Once the ceremony began, you could almost hear a pin drop throughout the viewing area and collective cheers, hugs and flashing flashbulbs abound as Obama completed his mangled oath. It really was an amazing, once-in-a-lifetime moment, but I’m not really sure if it felt any different because we experienced it in DC. Over the past week, I’ve seen the most incredible photos depicting how folks all over the globe witnessed this historic moment and I don’t feel like our experience is any more significant because we traveled to DC to be closer to the scene. Don’t get me wrong, it was an unforgettable day and I’m happy we could share it as a family in DC and I’m sure it’s a day my children will never forget…. but no matter where you were the day Barack Obama became the 44th President of the United States, we were all one… really ONE… full of hope and good will for the road ahead.

Sunday, January 18, 2009

a perfect complement

This clip is an ideal complement to the post below, Down the Rabbit Hole. Check out how Michelle Obama's first roommate at Princeton details their short time together.

Friday, January 16, 2009

Down the Rabbit Hole

I agree with many of my friends that Facebook may be the new crack. I’ve been on Facebook for about nine months. Introduced to it by my girl Lise, who does her best to keep me cool and in the loop. At first I resisted, but after a few days I decided to give it a shot. I’ve been hooked ever since and have even introduced my mom, other family members and friends to the joy of social networking via FB.

Earlier this week, while trolling other friends’ pages, I saw a familiar face from my days in elementary school, Bill Logan. Before I go any further, let me offer a bit of back-story. After 4th grade at Evans Elementary, a fully integrated school, my parents enrolled me in St. Louis, our local parish Catholic’s school. I attended St. Louis from 5th to 8th grade and was always the only African American in my class. This was from 1976-1979, prior to the era of political correctness. Although I made out fine academically, socially I had lots of problems. I did develop some friendships, none of which were maintained beyond my 8th grade graduation.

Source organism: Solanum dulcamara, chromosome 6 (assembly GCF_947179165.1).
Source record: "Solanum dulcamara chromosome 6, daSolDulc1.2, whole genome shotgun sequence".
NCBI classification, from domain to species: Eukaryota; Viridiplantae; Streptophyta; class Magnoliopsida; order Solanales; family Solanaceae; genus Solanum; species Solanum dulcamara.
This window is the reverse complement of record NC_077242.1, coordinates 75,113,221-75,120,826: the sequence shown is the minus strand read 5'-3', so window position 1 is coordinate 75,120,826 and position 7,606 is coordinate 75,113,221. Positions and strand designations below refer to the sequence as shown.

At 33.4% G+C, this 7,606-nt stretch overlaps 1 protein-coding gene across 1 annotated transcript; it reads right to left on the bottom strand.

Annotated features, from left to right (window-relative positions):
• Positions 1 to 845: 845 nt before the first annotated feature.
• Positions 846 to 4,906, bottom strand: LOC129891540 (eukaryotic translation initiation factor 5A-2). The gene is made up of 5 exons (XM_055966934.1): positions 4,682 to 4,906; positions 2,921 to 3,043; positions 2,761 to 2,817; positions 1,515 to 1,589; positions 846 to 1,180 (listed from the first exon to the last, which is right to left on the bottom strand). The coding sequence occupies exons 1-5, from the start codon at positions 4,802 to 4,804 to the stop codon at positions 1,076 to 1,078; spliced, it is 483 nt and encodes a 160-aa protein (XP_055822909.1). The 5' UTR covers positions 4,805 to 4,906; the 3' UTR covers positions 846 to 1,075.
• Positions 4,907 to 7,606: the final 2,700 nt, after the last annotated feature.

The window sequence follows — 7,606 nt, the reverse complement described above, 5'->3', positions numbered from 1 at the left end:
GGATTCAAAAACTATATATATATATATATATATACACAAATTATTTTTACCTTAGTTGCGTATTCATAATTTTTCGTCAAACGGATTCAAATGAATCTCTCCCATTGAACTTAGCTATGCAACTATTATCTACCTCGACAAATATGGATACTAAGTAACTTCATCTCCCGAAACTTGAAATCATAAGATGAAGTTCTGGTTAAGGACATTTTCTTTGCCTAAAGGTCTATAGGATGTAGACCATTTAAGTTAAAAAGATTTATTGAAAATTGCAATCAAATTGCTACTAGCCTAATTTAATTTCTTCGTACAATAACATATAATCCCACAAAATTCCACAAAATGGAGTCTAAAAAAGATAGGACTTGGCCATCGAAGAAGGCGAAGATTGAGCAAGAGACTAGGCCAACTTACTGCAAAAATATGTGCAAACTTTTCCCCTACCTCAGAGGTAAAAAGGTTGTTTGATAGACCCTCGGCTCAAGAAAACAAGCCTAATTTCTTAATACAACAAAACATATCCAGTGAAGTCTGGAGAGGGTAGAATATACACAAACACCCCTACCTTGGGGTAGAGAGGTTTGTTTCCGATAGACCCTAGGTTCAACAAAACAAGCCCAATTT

I found myself in the same situation, when after my sophomore year, my first high school, St. Leonard’s Academy, closed and I was forced to transfer to the local all-girls Catholic high school, Archbishop Prendergast. The social alienation I experienced at St. Louis was multiplied by 300 because again, I found myself to be the only African American in a class of 400 girls. I excelled academically, made a few friends and was even elected to student council. But, once graduation hit in June 1983, I bellowed a hearty “adios chicas,” and never looked back.

The issues I faced at both St. Louis and Prendergast stemmed from the “overwhelming majority” not used to interacting on any level with anyone who looked different then they did and daily I had to deal with the ignorance of my fellow students, teachers and administrators. My classmates rarely invited me to parties outside of school and to a child it’s painful to always be excluded. My mom’s constant refrain, “We’re not sending you to school to make friends, we’re sending you there to get an education,” did little to help me weather the loneliness. No one ever came out and said why I wasn’t invited, but I imagined their parents weren’t open to welcoming a Black child into their home. The nuns weren’t much better and were often even more insensitive than the kids. I posted once about being called Kizzy by my 6th grade teacher, Sr. Stephens, during the week of the original broadcast of Roots.

Honestly, not everyone at either St. Louis or Prendergast was a total jerk and thus on Wednesday evening when I peeped Bill Logan’s profile photo on Facebook, I hesitated for only a second before sending a friend request. Bill was actually quite decent to me. He never went out of his way to say anything mean or join in with other kids if they were giving me a hard time. I have thought of him periodically over the years and thought if given the opportunity I would thank him for his kindness.

Bill readily confirmed my request and that’s when my journey down the rabbit hole to revisit my time at St. Louis began. He immediately flooded my inbox with messages, explaining how happy he was to reconnect with me. He bombarded me with questions and urged me to join the FB group he created, St. Louis Class of 1979. Curiosity got the better of me and I did. I spent the next 90 mins. pouring over the group page checking out the photos posted by other group members. Suddenly, I started receiving friend requests from former classmates who caught glimpse of me as one of Bill’s friends. Fortunately all of these requests have come from people I didn’t actually despise. What’s been the most amazing have been their reflections of our time together at St. Louis. All have offered the variations of the same tune regarding their admiration for me.